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How to make eco-friendly beeswax wraps so you can ditch plastic wrap forever

There are numerous ways we can improve our kindness to the planet and with lots of emphasis on our environmental impact in today's society, you might be wondering where to get started. From avoiding buying plastic water bottles to using a reusable grocery bag, small life changes can go a long way. Eco Expert Candice Batista showed us how to make beeswax wraps so you can eliminate all the saran wrap and plastic baggies that are stored in your kitchen. With just a few simple steps, your family can take one step forward in making your home a more environmentally-friendly atmosphere!

STEP 1: GATHER OLD FABRIC

The first step in creating beeswax wraps is to source old fabrics from around your house. Cotton typically works the best, which also the easiest fabric to find in your home. Pillowcases, sheets and old t-shirts can all be used for this! If you don’t have any that you’re willing to repurpose, check with your neighbours or friends to see if they’re getting rid of old fabric rather than buying it.

STEP 2: CUT YOUR FABRIC

Having a selection of sizes is always a good idea as you likely use different shaped dishes for storing food. While square wraps are good for most food items, we recommend cutting a few round pieces too for jars and bowls. A few common sizes that you can use as guidelines are:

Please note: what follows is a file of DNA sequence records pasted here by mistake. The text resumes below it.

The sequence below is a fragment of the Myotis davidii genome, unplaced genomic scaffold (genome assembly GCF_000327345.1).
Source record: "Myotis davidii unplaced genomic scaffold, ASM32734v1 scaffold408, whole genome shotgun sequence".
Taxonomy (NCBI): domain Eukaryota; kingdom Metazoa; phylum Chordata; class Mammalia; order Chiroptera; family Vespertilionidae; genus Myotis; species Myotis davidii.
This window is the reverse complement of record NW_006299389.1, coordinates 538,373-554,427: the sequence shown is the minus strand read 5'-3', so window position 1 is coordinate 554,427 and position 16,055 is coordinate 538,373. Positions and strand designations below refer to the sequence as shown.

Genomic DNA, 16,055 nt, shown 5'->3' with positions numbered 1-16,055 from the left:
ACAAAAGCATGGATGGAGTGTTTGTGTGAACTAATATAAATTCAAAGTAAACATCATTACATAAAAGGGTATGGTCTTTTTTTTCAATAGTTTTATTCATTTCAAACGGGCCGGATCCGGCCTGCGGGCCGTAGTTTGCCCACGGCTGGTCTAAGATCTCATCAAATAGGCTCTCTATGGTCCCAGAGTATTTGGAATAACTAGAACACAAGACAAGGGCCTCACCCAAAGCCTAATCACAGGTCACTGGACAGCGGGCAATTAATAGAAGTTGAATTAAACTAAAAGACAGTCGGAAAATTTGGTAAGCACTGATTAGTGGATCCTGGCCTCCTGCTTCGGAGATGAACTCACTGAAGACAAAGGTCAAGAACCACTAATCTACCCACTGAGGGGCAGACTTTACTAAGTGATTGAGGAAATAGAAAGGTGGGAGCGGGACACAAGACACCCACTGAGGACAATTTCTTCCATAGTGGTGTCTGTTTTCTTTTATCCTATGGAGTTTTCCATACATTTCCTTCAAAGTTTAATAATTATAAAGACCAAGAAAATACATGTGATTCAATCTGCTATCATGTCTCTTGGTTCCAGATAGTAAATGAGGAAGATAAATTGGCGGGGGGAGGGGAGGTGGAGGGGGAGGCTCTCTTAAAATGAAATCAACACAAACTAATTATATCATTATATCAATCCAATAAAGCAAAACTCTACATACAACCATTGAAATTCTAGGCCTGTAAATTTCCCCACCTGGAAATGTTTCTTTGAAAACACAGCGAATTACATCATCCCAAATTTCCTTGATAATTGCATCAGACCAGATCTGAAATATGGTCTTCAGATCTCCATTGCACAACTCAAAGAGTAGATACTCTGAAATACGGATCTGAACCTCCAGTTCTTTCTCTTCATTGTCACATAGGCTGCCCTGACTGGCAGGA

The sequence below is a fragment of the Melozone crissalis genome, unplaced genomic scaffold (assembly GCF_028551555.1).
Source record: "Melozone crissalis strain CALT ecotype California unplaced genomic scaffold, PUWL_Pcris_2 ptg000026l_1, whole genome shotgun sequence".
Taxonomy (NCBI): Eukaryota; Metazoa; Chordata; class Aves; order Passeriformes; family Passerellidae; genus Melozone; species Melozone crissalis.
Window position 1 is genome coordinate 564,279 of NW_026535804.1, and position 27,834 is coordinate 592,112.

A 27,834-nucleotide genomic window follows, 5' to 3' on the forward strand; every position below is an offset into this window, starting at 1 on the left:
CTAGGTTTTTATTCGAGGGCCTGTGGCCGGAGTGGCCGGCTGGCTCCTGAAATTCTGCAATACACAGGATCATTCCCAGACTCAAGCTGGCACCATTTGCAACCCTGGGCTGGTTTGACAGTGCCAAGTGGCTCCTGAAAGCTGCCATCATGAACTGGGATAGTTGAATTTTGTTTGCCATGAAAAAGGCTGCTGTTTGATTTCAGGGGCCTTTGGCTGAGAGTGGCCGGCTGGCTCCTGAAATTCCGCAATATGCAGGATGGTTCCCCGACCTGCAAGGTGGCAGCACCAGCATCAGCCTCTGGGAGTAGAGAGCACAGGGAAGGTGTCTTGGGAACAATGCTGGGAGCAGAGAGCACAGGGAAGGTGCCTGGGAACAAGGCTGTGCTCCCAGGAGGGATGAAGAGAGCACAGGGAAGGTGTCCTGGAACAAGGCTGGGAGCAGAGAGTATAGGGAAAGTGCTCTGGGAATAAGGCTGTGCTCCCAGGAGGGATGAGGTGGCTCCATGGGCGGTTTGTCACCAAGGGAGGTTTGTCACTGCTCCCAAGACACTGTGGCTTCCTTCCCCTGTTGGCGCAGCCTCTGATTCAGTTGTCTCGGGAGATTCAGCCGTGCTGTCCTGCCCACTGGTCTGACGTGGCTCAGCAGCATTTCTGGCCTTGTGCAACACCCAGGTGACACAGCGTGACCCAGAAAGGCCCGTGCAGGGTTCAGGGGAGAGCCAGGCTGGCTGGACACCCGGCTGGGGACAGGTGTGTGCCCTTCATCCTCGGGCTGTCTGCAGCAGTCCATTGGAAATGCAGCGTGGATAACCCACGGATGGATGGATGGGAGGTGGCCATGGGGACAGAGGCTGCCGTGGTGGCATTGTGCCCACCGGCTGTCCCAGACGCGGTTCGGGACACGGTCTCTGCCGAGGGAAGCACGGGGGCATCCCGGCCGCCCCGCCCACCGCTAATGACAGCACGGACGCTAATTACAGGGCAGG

• Small Wrap: 18 cm x 18 cm (7" x 7")
  • Medium Wrap: 25 cm x 25 cm (10" x 10")
  • Large Wrap: 33 cm x 33 cm (13" x 13")

STEP 3: LAY THE FABRIC ON A BAKING SHEET

Once you’ve cut your fabric into the sizes and shapes that work best for your daily use, lay the fabric onto a baking sheet. Make sure to place parchment paper both on the top and bottom between the fabric!

STEP 4: PLACE THE BEESWAX ONTO THE FABRIC

One of the most important parts of this DIY is to evenly spread the beeswax onto the fabric. Double-check for any clumps or bulges and smooth things out before you continue to the final step!

STEP 5: IRON

For the final step, set your iron to the wool setting so that it doesn't get too hot. Place the iron onto your parchment paper and press down with light pressure. As you do this, you'll notice the wax starting to melt. You can continue to move the iron around to spread the beeswax around. When it looks even, remove the top layer of parchment paper slowly. If there's any excess wax, evenly brush it across. 

Once you're done, you can use your wraps to cover bowls, mason jars, leftover fruits and anything else you can think of! 

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